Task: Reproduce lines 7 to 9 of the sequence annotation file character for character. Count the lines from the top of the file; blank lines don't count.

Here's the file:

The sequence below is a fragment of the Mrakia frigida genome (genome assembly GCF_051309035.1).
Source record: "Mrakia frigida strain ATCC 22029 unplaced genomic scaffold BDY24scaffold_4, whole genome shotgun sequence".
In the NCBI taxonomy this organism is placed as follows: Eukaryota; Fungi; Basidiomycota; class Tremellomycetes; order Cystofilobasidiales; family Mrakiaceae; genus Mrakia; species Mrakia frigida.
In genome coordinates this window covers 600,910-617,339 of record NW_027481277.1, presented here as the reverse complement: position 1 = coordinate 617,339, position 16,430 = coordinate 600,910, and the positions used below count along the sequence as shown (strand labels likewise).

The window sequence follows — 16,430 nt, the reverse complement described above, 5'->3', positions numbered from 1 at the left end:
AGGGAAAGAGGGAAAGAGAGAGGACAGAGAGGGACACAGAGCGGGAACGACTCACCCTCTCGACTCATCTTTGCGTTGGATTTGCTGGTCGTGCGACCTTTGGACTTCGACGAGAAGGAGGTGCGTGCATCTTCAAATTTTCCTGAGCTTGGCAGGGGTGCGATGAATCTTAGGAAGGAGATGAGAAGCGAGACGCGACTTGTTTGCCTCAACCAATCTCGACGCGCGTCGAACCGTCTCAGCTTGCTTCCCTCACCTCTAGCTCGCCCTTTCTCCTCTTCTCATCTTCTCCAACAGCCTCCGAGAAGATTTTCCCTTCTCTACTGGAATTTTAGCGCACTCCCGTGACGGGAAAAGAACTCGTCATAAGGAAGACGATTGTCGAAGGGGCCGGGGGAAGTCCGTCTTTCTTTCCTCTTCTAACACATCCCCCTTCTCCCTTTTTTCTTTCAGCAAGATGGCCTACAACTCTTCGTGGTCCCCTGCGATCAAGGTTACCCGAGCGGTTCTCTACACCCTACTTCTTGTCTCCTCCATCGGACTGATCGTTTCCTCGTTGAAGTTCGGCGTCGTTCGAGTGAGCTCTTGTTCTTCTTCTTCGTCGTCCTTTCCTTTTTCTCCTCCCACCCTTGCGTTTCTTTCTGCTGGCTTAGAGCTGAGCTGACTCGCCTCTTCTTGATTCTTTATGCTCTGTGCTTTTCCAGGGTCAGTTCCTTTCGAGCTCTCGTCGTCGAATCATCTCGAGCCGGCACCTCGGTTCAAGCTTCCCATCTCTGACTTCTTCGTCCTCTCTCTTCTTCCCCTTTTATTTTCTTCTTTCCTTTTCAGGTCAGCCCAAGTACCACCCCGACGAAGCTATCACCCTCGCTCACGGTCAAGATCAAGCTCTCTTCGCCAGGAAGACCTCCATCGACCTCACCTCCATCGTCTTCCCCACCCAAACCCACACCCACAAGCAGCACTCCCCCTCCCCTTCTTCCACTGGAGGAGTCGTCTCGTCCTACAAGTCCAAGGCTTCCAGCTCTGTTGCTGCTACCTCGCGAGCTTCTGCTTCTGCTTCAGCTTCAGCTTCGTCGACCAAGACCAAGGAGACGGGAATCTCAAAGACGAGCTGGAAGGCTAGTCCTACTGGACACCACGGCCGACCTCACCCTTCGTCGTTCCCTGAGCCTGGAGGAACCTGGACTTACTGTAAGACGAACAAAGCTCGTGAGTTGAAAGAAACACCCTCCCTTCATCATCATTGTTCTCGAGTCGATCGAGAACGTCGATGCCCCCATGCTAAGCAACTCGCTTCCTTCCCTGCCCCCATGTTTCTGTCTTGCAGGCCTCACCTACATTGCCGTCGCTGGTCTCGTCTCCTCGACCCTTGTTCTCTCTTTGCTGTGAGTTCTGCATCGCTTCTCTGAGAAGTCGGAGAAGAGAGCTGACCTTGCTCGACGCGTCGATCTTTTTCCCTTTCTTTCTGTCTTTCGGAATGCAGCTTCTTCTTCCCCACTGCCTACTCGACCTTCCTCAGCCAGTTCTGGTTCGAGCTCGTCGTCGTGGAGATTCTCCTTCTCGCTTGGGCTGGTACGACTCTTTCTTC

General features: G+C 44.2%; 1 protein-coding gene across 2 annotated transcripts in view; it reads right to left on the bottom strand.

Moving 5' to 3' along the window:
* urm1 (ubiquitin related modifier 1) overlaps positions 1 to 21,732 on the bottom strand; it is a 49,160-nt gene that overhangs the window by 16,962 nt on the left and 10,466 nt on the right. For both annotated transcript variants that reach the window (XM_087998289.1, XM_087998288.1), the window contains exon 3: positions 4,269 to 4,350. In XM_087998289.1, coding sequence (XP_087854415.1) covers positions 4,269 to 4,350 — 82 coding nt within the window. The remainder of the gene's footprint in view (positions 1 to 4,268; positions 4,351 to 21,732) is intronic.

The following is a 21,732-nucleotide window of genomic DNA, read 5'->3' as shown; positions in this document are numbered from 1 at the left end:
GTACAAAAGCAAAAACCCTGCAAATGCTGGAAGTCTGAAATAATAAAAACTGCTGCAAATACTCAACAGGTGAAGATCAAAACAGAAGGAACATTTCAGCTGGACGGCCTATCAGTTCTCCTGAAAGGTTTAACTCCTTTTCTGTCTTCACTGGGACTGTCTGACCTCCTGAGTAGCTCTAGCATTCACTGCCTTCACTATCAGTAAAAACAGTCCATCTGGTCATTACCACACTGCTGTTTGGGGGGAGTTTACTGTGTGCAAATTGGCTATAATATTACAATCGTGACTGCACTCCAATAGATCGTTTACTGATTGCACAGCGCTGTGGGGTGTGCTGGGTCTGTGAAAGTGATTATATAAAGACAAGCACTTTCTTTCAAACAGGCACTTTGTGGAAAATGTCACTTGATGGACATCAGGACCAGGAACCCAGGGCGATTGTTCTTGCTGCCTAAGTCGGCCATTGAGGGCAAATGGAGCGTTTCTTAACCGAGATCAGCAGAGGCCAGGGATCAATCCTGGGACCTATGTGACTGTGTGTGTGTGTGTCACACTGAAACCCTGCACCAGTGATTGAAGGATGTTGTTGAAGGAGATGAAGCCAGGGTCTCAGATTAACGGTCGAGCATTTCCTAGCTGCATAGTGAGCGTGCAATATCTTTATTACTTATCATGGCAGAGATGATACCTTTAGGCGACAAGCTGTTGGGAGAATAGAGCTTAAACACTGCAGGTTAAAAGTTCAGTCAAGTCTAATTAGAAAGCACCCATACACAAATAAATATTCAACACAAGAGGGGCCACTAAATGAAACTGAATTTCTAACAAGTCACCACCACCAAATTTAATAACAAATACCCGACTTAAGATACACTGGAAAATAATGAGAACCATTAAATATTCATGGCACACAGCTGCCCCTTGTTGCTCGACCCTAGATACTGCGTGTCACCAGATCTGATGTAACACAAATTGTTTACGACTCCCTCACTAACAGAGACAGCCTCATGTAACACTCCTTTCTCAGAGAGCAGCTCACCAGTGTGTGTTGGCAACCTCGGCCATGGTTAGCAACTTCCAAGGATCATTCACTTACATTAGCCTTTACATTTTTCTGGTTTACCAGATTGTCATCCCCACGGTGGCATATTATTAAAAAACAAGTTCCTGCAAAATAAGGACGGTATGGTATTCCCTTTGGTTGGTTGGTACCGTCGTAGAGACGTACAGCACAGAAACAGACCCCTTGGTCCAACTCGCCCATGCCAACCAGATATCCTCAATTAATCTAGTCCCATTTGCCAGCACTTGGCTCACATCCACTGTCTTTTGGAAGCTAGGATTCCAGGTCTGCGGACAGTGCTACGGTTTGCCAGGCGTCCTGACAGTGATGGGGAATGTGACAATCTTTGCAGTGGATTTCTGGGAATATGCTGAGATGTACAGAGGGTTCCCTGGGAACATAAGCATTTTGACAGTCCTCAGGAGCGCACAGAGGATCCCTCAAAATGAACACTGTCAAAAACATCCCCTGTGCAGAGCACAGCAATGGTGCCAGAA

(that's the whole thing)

General features: G+C 44.2%; 1 protein-coding gene across 2 annotated transcripts in view; it reads right to left on the bottom strand.

Moving 5' to 3' along the window:
* urm1 (ubiquitin related modifier 1) overlaps positions 1 to 21,732 on the bottom strand; it is a 49,160-nt gene that overhangs the window by 16,962 nt on the left and 10,466 nt on the right. For both annotated transcript variants that reach the window (XM_087998289.1, XM_087998288.1), the window contains exon 3: positions 4,269 to 4,350. In XM_087998289.1, coding sequence (XP_087854415.1) covers positions 4,269 to 4,350 — 82 coding nt within the window. The remainder of the gene's footprint in view (positions 1 to 4,268; positions 4,351 to 21,732) is intronic.